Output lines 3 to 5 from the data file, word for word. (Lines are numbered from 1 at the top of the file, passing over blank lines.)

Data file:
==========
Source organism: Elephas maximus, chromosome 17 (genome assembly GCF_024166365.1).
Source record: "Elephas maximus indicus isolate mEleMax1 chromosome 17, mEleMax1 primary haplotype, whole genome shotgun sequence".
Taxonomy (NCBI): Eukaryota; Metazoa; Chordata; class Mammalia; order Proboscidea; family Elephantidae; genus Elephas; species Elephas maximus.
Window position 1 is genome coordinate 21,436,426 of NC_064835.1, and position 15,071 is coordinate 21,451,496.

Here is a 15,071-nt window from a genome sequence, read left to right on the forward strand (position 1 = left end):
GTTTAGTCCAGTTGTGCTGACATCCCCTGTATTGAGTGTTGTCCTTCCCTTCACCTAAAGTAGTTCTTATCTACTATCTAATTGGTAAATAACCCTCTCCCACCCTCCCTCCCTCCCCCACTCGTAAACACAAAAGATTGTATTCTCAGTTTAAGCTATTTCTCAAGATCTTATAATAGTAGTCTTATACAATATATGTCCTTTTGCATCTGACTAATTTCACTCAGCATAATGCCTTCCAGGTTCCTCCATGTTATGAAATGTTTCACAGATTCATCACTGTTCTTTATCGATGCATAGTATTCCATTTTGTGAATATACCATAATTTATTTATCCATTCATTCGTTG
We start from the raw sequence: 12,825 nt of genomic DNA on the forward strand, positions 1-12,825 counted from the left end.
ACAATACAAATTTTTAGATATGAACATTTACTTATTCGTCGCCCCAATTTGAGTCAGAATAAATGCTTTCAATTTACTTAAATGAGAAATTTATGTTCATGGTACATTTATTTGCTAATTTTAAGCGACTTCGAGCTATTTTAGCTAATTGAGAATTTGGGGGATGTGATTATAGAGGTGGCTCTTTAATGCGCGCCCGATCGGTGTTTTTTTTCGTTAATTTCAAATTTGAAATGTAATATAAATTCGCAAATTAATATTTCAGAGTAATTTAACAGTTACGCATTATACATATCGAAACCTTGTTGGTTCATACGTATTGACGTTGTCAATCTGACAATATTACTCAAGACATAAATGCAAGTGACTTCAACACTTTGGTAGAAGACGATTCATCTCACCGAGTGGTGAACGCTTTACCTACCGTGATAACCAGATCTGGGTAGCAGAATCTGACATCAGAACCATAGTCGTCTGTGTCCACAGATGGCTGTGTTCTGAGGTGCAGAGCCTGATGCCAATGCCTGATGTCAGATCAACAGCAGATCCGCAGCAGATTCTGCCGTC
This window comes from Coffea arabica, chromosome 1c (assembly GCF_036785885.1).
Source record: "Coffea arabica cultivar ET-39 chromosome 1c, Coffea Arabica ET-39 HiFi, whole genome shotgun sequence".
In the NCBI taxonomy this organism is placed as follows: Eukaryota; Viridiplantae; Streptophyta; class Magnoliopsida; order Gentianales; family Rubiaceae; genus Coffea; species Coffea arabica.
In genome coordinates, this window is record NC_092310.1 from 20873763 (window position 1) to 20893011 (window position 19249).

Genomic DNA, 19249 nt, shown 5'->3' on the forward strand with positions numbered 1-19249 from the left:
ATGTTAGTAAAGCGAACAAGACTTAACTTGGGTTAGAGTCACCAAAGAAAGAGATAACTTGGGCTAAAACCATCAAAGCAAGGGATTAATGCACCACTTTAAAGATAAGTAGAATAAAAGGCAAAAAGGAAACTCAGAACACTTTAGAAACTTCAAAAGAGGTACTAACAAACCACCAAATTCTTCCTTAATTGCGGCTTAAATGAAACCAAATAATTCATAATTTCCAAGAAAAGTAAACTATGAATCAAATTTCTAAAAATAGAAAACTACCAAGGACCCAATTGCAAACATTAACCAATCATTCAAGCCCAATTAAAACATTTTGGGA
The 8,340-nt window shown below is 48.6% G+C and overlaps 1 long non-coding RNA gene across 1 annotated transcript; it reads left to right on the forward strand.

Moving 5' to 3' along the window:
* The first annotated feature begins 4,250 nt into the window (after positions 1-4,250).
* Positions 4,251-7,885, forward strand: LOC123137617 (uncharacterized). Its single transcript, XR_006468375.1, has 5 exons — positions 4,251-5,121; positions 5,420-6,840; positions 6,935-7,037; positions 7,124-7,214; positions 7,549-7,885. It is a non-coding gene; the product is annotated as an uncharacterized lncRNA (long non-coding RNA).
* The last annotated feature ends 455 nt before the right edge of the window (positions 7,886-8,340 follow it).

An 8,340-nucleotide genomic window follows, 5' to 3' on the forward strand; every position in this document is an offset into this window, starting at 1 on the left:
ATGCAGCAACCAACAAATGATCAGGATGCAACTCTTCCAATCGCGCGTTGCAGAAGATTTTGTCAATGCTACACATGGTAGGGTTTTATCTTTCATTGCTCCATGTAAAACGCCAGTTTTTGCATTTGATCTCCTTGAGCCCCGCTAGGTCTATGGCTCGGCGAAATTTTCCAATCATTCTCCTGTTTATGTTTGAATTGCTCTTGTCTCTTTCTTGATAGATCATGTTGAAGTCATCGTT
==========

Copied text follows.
Taxonomy (NCBI): Eukaryota; Metazoa; Chordata; class Mammalia; order Proboscidea; family Elephantidae; genus Elephas; species Elephas maximus.
Window position 1 is genome coordinate 21,436,426 of NC_064835.1, and position 15,071 is coordinate 21,451,496.

Here is a 15,071-nt window from a genome sequence, read left to right on the forward strand (position 1 = left end):